Dr. Monkey Hussein Monkerstein
These are great. I'm fascinated by pictograms - that reduction of a message into the most basic, flat imagery, and yet we still know what it means (well, hopefully...)I love that 'Don't touch' one especially.
That would be great mounted and framed. It's beautiful. And why not? In other countries, they care that public things be useful and beautiful.
Two observations:The International Symbol of Access (the blue wheelchair sign) was designed in 1968, the year after Expo '67.The International Symbol of Access is - incredibly - under copyright. The Expo sign is not.Ah, but there's money to be made.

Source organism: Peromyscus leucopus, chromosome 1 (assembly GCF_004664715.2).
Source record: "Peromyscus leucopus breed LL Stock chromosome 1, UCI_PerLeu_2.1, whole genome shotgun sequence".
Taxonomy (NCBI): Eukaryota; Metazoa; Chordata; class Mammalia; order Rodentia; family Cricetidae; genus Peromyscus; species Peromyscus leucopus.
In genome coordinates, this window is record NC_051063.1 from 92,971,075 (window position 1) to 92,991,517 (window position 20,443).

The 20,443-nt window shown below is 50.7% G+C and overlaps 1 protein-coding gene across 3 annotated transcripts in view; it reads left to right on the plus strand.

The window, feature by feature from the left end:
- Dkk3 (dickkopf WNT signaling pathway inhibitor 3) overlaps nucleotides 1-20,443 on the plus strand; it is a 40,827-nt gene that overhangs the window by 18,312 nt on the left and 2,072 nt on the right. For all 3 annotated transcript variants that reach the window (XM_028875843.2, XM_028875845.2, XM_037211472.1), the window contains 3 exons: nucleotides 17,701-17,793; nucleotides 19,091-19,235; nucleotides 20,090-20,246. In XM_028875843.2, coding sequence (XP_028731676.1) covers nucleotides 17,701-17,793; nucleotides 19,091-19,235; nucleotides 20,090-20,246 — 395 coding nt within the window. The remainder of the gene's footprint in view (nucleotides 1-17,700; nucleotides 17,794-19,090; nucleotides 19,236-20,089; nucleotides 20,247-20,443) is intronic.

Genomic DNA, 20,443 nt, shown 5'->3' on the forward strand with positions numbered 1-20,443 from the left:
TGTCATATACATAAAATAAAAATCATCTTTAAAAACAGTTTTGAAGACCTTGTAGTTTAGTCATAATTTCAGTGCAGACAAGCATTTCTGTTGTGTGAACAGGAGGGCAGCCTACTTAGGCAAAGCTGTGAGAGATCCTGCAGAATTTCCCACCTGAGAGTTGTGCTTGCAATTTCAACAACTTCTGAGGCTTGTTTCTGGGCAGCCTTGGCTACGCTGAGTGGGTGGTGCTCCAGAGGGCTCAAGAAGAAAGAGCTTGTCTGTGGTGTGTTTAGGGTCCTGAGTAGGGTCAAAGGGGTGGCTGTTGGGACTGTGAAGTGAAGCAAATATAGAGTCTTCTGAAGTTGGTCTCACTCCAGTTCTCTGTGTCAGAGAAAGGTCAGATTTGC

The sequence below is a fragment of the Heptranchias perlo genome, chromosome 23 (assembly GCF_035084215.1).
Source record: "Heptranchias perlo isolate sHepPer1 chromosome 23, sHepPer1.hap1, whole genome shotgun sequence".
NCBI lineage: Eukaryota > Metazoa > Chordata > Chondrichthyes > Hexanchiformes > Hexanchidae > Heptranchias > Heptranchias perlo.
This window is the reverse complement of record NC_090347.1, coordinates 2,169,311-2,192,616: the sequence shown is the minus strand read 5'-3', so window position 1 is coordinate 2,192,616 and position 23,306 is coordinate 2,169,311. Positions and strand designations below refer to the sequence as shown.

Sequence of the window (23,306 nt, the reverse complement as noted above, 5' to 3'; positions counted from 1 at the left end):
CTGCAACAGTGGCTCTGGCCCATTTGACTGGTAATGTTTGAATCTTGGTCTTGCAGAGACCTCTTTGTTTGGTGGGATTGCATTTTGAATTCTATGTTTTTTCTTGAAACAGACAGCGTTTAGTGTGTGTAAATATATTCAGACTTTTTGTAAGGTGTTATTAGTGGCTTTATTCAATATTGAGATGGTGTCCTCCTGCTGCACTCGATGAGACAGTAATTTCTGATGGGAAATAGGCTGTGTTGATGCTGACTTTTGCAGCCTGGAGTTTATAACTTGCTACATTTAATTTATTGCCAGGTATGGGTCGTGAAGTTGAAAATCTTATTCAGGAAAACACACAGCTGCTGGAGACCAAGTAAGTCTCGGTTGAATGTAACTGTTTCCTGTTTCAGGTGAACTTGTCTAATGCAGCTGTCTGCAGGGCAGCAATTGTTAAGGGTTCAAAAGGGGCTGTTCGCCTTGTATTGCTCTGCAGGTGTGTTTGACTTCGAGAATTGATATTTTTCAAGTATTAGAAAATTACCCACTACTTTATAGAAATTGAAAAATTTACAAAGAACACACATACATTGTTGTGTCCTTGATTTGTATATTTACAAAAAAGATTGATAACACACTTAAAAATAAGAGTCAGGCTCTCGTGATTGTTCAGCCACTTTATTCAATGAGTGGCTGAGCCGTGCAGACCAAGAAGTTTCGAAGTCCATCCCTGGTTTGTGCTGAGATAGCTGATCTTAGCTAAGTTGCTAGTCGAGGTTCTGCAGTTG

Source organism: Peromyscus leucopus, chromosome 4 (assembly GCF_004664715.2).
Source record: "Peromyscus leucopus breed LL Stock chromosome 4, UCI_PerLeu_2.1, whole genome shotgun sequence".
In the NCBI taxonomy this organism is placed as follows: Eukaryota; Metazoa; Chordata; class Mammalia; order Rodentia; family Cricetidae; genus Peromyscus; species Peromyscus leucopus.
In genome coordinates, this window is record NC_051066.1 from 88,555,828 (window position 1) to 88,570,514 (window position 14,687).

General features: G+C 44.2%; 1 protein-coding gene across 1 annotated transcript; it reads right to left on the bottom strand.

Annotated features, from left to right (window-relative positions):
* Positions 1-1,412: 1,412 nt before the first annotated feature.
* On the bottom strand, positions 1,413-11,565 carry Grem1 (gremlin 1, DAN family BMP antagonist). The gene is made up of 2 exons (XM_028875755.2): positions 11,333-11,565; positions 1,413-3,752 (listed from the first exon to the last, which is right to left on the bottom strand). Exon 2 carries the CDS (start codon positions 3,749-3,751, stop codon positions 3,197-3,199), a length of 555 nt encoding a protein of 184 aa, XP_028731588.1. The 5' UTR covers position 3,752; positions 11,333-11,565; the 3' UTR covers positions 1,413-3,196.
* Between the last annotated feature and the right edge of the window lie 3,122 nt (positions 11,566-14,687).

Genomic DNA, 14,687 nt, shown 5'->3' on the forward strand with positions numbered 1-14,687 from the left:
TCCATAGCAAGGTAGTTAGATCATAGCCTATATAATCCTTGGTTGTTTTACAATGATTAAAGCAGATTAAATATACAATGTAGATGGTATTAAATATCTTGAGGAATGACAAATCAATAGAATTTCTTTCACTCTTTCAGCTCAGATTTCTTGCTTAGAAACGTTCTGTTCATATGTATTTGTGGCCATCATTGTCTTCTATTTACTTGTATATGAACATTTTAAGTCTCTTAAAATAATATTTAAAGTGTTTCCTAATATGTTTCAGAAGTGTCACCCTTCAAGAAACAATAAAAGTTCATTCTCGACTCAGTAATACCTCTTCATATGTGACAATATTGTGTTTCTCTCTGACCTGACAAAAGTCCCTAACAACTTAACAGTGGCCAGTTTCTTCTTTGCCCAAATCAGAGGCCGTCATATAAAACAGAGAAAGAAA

One observation Brian, those pages came DIRECTLY from the handbook of the 1967 Expo in Montreal.
I suppose I could've been a bit more clear. My point is that the Expo 67 signs were designed before the ISA. So, it seems that Rehabilitation International who hold copyright to the later design, owe some credit - if not more - to the hand behind that old Expo 67 sign.I've got a copy of the above in the Guide officiel/Official Guide... and, if you can believe it, I remember many of these from my Montreal youth.
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